Wheat is the most widely grown crop in the world and is a major staple food for humans. Wheat is economically very important to the United States, which ranks third among all countries in wheat production and is the world’s largest wheat exporter. Both abiotic and biotic stresses can cause significant fluctuations in U.S. wheat production. Reducing current wheat losses associated with the fungal disease Fusarium head blight, and taking steps to protect the crop against the threat posed by stem rust, will increase both the stability and profitability of U.S. wheat production. This research project seeks to contribute to the goal of controlling these diseases by completing genetic, molecular genetic, and genomics research that will further our understanding of genes and molecular processes that are involved in resistance to these diseases. The results of this research will provide both new resources and new knowledge that can be used to increase resistance to Fusarium head blight and stem rust in wheat. This in turn will lead to improved wheat yields and yield stability for producers and will ensure that the U.S. wheat crop is protected against current and future disease threats.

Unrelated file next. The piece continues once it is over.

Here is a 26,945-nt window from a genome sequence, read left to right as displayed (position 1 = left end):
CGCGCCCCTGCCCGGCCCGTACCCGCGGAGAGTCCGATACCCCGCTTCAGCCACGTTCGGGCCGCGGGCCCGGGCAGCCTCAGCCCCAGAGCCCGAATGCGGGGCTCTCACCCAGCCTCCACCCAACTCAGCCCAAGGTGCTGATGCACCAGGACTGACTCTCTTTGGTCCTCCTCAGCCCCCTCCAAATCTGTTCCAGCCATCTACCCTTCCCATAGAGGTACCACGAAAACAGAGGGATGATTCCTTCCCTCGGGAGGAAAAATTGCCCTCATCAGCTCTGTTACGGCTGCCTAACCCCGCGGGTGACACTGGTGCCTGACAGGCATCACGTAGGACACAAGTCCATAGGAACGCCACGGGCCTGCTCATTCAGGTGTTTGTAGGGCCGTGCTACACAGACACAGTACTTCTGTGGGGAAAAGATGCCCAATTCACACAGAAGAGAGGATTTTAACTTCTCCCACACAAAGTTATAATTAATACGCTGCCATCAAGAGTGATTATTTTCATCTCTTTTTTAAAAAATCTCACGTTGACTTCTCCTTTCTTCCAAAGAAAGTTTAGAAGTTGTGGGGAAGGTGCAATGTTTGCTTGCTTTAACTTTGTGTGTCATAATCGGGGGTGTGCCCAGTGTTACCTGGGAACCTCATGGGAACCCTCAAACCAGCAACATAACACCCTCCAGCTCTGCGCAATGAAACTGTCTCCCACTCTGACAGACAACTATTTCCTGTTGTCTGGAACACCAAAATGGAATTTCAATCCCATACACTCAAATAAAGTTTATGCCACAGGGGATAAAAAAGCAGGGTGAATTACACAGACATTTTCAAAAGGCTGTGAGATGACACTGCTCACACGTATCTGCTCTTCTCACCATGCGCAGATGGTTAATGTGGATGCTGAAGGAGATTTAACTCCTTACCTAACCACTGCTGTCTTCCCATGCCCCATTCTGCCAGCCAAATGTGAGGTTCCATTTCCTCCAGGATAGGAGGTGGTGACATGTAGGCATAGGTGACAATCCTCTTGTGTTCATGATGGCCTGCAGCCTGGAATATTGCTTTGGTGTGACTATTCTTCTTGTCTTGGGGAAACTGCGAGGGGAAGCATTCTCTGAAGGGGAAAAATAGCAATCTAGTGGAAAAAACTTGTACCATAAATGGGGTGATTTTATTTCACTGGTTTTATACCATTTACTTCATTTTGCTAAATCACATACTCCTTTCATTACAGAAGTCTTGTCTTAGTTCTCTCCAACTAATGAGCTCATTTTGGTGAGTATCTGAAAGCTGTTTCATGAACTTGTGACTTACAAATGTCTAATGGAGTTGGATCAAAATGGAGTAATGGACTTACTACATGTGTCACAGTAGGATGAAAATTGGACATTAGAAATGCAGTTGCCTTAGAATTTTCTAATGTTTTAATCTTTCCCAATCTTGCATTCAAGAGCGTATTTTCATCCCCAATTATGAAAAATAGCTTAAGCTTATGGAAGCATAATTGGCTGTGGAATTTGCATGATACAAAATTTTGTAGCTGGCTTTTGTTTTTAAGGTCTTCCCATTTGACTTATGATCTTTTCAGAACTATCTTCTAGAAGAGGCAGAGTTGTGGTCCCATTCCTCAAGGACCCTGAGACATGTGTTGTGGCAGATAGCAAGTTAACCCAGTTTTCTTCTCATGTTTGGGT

During FY15, progress was made on a number of research objectives. First, as part of an effort to introduce a potential new gene for resistance to the fungal disease Fusarium head blight into wheat to grown in the upper Midwest (Objective 1), we identified three simple sequence repeat molecular markers that are in proximity to the resistance gene based on linkage analysis. These are now being used to introduce the resistance gene into adapted wheat germplasm from regional university wheat breeding programs in Minnesota, North Dakota, and South Dakota by marker-assisted backcrossing. In a related project, we are seeking to enhance Fusarium head blight resistance using a novel strategy: introducing into disease-susceptible wheat a unique deletion of part of a wheat chromosome that increases Fusarium head blight resistance (Objective 1). We successfully completed genetically combining this deletion with the best known and most widely used gene for Fusarium head blight resistance in two separate disease susceptible wheat backgrounds, using marker-assisted breeding. These new genetic stocks will be used to evaluate the benefit of having both the gene and the deletion present to further reduce disease damage. Simultaneously, we are introducing the deletion into adapted hard red spring wheat germplasm from regional university wheat breeding programs in Minnesota, North Dakota, and South Dakota to proactively generate breeding materials for these programs. We advanced the development of this material one generation by marker-assisted backcross selection. A third project (Objective 2) is seeking to understand why, in one particular wheat variety, the aforementioned Fusarium head blight resistance gene rarely increases resistance. In just one of several genetic stocks we developed from this variety to contain Fusarium head blight resistance gene do we observe increased disease resistance. Thus, we are examining the genetic basis of this phenomenon in a wheat population segregating for what we believe is a genetic inhibitor of Fusarium head blight resistance gene. We completed replicated experimental greenhouse disease evaluations of this population in fall 2014 and spring 2015, which revealed evidence of one or more segregating inhibitory genes. We also obtained genotypic data for use in identifying molecular markers for the hypothesized inhibitor genes, by genotyping the population using wheat single nucleotide polymorphism arrays. The long-term goal is to use this information to improve resistance to this major disease. A last area of research (Objective 3) we are exploring is the molecular control of resistance to the disease wheat stem rust, on plant species which it cannot infect. Termed nonhost resistance, this type of resistance is very robust and affords long-term protection to the disease. We are employing the model grass Brachypodium distachyon (Brachypodium), a relative of wheat that is a nonhost to wheat stem rust, to identify genes that control the process of nonhost resistance. We evaluated the genetic control of wheat stem rust multiple times in a population developed between parents with contrasting levels of resistance. It appears that two or more genes are involved in susceptibility to wheat stem rust, in contrast to what we observed for another form of stem rust that infects the forage grass timothy. In addition, a separate population developed between a resistant genotype and a mutant that exhibits compromised resistance was evaluated in disease screens. The mutant phenotype segregated as a single locus, and DNA pools from sets of resistant and susceptible individuals were created and are being sequenced using high throughput sequencing. The sequence information obtained will be employed for bioinformatic analysis to localize the mutation in the Brachypodium genome. Our long-term objective for both projects is to use genes critical to nonhost stem rust in Brachypodium to reconstruct critical components of its nonhost resistance response in wheat. This will provide an additional line of defense against this potentially devastating wheat disease. Lastly, a key aspect of continual improvement of U.S. wheat varieties is rooted in evaluating performance of potential new varieties at multiple locations, to assess adaptation and performance in a range of environments (Objective 4). The USDA-ARS has been a leader in coordinating multisite evaluations for wheat grown around the U.S for many decades. In FY15, a report on the agronomic performance of new potential wheat varieties adapted to the upper Midwest was developed for the 2014 growing season, and made publically available. Breeding programs can use information in the report to identify breeding materials in other programs that would be beneficial to include in their own breeding programs. This will permit continued improvement of hard red spring wheat quality and agronomic performance in the upper Midwest.